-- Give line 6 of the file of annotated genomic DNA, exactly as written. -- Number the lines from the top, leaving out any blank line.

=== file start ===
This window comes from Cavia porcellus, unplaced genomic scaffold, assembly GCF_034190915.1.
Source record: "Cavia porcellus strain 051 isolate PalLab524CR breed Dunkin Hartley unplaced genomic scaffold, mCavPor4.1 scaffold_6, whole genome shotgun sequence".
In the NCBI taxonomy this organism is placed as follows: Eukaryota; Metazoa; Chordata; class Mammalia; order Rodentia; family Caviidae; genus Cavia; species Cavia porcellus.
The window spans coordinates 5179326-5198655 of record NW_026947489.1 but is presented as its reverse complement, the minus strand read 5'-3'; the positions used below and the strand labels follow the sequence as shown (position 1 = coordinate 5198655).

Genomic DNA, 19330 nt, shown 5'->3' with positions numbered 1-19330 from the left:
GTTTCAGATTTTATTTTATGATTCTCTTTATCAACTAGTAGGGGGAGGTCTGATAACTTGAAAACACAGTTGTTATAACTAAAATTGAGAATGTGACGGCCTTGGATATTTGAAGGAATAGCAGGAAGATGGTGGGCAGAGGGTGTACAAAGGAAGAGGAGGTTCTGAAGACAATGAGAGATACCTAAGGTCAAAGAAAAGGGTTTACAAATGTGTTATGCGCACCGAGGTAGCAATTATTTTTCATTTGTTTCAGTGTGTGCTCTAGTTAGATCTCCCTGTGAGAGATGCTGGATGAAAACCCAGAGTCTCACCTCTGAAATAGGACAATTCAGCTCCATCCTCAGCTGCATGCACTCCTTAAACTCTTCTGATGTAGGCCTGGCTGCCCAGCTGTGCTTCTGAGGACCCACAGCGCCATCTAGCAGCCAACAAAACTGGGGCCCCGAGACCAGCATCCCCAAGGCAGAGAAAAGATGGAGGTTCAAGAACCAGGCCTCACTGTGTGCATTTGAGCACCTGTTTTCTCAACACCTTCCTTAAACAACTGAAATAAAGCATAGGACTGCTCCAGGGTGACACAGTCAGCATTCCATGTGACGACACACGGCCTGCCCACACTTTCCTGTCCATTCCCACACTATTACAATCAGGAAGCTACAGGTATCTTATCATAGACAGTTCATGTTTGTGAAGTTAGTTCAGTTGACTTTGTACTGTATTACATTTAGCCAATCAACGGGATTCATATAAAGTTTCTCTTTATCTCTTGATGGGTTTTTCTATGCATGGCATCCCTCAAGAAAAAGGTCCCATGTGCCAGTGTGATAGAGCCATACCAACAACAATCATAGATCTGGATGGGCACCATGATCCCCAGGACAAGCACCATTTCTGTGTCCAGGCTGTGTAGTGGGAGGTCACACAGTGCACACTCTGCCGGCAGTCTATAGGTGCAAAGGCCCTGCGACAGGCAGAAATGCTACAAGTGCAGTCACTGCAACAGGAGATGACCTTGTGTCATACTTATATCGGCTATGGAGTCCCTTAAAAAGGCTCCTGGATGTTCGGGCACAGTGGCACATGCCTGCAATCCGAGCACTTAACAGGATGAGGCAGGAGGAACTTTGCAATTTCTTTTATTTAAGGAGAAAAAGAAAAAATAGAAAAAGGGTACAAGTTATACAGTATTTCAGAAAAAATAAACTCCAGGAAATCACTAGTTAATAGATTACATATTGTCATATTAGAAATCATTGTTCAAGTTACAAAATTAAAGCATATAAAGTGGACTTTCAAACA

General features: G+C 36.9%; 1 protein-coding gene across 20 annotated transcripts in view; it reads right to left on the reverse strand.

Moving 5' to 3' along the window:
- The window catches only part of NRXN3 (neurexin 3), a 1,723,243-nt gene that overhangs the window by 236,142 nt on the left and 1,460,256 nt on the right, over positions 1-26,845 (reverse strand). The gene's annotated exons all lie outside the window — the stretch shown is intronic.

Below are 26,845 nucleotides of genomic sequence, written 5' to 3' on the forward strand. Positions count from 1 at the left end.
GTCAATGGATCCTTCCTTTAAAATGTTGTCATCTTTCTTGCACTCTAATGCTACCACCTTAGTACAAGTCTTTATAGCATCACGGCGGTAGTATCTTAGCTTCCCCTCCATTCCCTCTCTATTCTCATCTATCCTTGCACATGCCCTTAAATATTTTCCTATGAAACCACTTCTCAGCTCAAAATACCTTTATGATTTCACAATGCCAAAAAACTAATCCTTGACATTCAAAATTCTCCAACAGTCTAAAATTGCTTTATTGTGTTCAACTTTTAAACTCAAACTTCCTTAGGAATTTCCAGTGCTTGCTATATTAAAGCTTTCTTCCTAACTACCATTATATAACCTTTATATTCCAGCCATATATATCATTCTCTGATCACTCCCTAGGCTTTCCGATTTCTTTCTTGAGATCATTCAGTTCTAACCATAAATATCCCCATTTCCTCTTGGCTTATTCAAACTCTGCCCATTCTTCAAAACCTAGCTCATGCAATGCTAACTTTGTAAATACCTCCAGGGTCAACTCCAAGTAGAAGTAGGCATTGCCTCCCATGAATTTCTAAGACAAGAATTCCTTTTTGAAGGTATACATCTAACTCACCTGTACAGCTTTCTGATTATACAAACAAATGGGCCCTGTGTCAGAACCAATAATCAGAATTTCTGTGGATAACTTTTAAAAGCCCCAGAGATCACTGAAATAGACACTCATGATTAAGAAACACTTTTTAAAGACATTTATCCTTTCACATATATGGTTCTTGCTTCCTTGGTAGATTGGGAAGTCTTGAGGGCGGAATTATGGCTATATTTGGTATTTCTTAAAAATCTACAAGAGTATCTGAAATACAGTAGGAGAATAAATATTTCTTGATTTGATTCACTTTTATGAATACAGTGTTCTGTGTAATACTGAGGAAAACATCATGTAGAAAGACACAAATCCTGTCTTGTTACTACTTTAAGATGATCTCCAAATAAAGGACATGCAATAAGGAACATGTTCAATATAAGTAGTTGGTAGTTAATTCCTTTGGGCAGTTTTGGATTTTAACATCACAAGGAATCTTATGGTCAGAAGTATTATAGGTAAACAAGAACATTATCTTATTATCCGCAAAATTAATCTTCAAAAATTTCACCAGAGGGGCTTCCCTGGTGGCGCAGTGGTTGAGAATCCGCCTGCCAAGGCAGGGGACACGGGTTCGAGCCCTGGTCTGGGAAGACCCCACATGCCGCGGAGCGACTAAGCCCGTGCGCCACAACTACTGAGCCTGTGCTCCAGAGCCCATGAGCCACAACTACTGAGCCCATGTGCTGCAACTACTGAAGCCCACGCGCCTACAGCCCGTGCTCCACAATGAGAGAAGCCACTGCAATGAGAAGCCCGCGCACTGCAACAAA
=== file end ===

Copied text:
GTTTCAGATTTTATTTTATGATTCTCTTTATCAACTAGTAGGGGGAGGTCTGATAACTTGAAAACACAGTTGTTATAACTAAAATTGAGAATGTGACGGCCTTGGATATTTGAAGGAATAGCAGGAAGATGGTGGGCAGAGGGTGTACAAAGGAAGAGGAGGTTCTGAAGACAATGAGAGATACCTAAGGTCAAAGAAAAGGGTTTACAAATGTGTTATGCGCACCGAGGTAGCAATTATTTTTCATTTGTTTCAGTGTGTGCTCTAGTTAGATCTCCCTGTGAGAGATGCTGGATGAAAACCCAGAGTCTCACCTCTGAAATAGGACAATTCAGCTCCATCCTCAGCTGCATGCACTCCTTAAACTCTTCTGATGTAGGCCTGGCTGCCCAGCTGTGCTTCTGAGGACCCACAGCGCCATCTAGCAGCCAACAAAACTGGGGCCCCGAGACCAGCATCCCCAAGGCAGAGAAAAGATGGAGGTTCAAGAACCAGGCCTCACTGTGTGCATTTGAGCACCTGTTTTCTCAACACCTTCCTTAAACAACTGAAATAAAGCATAGGACTGCTCCAGGGTGACACAGTCAGCATTCCATGTGACGACACACGGCCTGCCCACACTTTCCTGTCCATTCCCACACTATTACAATCAGGAAGCTACAGGTATCTTATCATAGACAGTTCATGTTTGTGAAGTTAGTTCAGTTGACTTTGTACTGTATTACATTTAGCCAATCAACGGGATTCATATAAAGTTTCTCTTTATCTCTTGATGGGTTTTTCTATGCATGGCATCCCTCAAGAAAAAGGTCCCATGTGCCAGTGTGATAGAGCCATACCAACAACAATCATAGATCTGGATGGGCACCATGATCCCCAGGACAAGCACCATTTCTGTGTCCAGGCTGTGTAGTGGGAGGTCACACAGTGCACACTCTGCCGGCAGTCTATAGGTGCAAAGGCCCTGCGACAGGCAGAAATGCTACAAGTGCAGTCACTGCAACAGGAGATGACCTTGTGTCATACTTATATCGGCTATGGAGTCCCTTAAAAAGGCTCCTGGATGTTCGGGCACAGTGGCACATGCCTGCAATCCGAGCACTTAACAGGATGAGGCAGGAGGAACTTTGCAATTTCTTTTATTTAAGGAGAAAAAGAAAAAATAGAAAAAGGGTACAAGTTATACAGTATTTCAGAAAAAATAAACTCCAGGAAATCACTAGTTAATAGATTACATATTGTCATATTAGAAATCATTGTTCAAGTTACAAAATTAAAGCATATAAAGTGGACTTTCAAACA